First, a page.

Similarly, encourage the young men to be self-controlled.  In everything set them an example by doing what is good.  In your teaching show integrity, seriousness and soundness of speech that cannot be condemned, so that those who oppose you may be ashamed because they have nothing bad to say about us.  (Titus 2:6-8, NIV)

Self-control gets a lot of press time in the first six verses of the second chapter of Titus.  On a theological level, I believe that self-control would most appropriately be labeled a response to the indwelling of the Holy Spirit through faith in Christ rather than something that needs to be done in order to earn salvation.  Thus encouraging young men to be self-controlled is simply a reminder of their sanctification in Christ.

On a practical note, self-control yields earthly as well as spiritual benefits.  As noted in an earlier post, it has been my experience that young students fall into basically two categories.  Those that exhibit some degree of self-control and those that don’t.  Obviously, a youngster is still learning about what it means to be self-controlled, but it is clear that there are those who are learning and practicing the concept of self-control and then there are those that are not.

A child who is being taught, and is expected to learn, self-controlled behavior has a distinct advantage over the child who has no similar expectations in place.  For all of those in our culture who tout education as a means of escaping a life of drudgery and poverty (read: salvation), where are they when it comes to educating a child in the ways of a self-controlled life?

A boy who is learning self-control is able to sit still, focus, and learn.  A boy is not learning self-control can’t get past sitting still.  If he isn’t able to sit still, how can he focus?  If he can’t focus, how can he learn?  This may be oversimplifying the process of learning, but I’ve seen enough of both types of boys to draw my own conclusions without the benefit of extensive, costly, and typically pointless scientific studies.  The child that enters the classroom with less, or no, self-control than his peers will suffer at the hands of the very same system that claims to offer him a way of hope.

I digress…back to Titus…

Older men (in this case Titus) are to set an example of what is good.  How many men set examples of what is good in our culture?  Turn on the TV and you’ll think that there are no men left who know how to set a good example.  Sports heroes and movie superstars are the most prevalent examples of those who set examples and typically the news is focused on their behavior when it is bad, not good.  To be certain, there must be a least a few men (and women) who exhibit good behavior in both of those industries, but we don’t hear much about them unless you do a little research.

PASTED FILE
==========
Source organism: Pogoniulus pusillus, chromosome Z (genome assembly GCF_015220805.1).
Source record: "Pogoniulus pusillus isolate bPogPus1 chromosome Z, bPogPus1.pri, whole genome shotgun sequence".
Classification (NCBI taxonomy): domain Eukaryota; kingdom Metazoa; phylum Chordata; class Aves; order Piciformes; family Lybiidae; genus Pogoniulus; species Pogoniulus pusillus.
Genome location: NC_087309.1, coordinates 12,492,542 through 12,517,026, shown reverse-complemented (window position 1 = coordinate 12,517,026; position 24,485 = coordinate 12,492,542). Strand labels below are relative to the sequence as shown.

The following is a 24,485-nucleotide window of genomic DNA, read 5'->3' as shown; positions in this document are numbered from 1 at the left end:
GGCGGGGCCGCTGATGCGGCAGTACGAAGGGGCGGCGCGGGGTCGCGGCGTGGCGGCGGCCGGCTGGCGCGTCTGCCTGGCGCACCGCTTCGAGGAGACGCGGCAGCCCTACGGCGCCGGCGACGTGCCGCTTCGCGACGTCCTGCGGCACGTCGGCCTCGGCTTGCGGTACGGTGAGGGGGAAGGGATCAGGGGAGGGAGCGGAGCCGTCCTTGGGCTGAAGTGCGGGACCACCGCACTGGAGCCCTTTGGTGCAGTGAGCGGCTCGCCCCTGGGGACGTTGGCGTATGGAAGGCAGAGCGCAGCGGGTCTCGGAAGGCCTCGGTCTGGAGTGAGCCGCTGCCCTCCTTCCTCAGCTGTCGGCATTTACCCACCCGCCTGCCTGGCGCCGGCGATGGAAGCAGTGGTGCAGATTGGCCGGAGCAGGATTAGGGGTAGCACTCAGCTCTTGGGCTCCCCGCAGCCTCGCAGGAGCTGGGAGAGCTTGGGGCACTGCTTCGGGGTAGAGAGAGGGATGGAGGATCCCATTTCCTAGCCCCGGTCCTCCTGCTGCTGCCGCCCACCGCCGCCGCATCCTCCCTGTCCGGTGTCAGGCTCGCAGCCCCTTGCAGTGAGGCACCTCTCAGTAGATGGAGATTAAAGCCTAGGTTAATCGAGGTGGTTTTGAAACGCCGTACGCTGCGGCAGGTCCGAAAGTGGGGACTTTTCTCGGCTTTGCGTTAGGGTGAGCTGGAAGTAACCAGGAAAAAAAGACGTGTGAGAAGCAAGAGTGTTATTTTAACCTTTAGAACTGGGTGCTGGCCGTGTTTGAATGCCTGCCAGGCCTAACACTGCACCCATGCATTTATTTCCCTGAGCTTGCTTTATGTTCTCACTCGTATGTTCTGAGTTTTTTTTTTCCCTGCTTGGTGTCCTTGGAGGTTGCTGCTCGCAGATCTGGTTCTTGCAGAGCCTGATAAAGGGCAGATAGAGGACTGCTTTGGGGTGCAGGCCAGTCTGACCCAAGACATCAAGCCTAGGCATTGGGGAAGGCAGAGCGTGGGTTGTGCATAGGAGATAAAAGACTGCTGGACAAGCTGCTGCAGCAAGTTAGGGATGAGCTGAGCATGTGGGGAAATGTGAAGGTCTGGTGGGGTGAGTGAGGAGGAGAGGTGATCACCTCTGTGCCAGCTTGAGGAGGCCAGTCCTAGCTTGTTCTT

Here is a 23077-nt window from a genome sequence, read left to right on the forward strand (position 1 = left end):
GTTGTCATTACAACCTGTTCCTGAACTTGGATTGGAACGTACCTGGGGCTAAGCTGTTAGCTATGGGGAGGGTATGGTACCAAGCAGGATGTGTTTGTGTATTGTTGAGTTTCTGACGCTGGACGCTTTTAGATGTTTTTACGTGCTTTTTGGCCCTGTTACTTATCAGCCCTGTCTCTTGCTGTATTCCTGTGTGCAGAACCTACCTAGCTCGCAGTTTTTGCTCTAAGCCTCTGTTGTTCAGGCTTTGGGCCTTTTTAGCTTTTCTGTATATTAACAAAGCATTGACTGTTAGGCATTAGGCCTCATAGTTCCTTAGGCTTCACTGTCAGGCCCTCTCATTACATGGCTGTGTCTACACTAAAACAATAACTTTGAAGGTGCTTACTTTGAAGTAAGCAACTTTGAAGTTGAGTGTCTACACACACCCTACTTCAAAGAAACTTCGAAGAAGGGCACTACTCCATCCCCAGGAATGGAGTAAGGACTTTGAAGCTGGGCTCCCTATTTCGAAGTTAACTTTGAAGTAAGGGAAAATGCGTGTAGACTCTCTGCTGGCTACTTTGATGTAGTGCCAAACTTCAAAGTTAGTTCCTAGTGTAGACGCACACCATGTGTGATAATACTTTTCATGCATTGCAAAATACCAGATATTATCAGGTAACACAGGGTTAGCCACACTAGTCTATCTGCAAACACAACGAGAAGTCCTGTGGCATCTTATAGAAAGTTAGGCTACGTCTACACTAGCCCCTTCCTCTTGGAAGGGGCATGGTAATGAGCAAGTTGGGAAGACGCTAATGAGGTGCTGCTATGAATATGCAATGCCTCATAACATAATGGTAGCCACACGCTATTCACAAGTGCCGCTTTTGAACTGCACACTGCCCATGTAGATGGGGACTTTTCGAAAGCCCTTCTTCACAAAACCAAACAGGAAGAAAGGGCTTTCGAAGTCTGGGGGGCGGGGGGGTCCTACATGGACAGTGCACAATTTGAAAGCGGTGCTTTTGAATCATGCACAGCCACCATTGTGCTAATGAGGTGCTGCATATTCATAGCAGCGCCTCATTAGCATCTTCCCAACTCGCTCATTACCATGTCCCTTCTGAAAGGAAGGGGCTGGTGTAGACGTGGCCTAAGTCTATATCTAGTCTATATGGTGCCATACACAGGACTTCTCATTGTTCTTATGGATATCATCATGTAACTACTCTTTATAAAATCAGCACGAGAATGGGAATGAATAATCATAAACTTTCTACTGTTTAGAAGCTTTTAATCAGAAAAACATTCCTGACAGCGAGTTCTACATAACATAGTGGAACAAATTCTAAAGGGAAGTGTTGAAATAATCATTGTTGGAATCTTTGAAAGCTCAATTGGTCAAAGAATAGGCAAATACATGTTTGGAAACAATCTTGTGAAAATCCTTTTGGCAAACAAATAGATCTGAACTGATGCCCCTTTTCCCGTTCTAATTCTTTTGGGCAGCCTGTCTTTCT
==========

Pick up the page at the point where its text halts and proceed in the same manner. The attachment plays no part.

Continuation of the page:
Unfortunately, our culture is obsessed with the idea of the hypocrite.  Men who speak out against immoral behavior are carefully observed to see if they are walking the walk, or just talking the talk.  And when one man is captured by the temptations he faces, the world is quick to pounce and shout, “Hypocrite!”  Sadly, this shouting beats back any serious discussion of the behavior and whether or not it is actually immoral.  Instead, we are lead to assume that the behavior that was considered to be immoral by this man was really, in fact, just a lifestyle “choice” and it isn’t necessary to decry it as immoral because there is no such thing as an absolute standard by which to measure morality.

Then again, Paul warns us of the importance of setting an example that is good.  At the conclusion of the seventh verse, Paul instructs us to “show integrity, seriousness and soundness of speech that cannot be condemned.”  So, the poor bloke who spoke up about immoral behavior and then succumbs to it in the end, learns Paul’s lesson the hard way.  Being filled with the Holy Spirit (Ephesians 5:18b, NIV) is the only way to live a life that comes as close to pure as we can while living in the sinful, earthly vessels we call our bodies.

It is a goal of the Christian to be above reproach and to live a life of speaking and doing all good things in advance of the message of the good news of Jesus Christ.  The goal is notable because by living the way God intended through faith in Christ, we might silence the critics of the faith for they will not have anything bad to say about the faith because of what we do.  Hence, self-control is paramount to the lives we lead as believers.

The good news is that our behavior does not change who God is and what He plans to do for us.  I can strive to live as Paul has instructed me in his letter to Titus, but it is still God who will complete the work.  Self-control is not just a response to the work of the Holy Spirit in my life, but the act of yielding to the presence of the Spirit who will then direct my life on the path of God’s perfect will.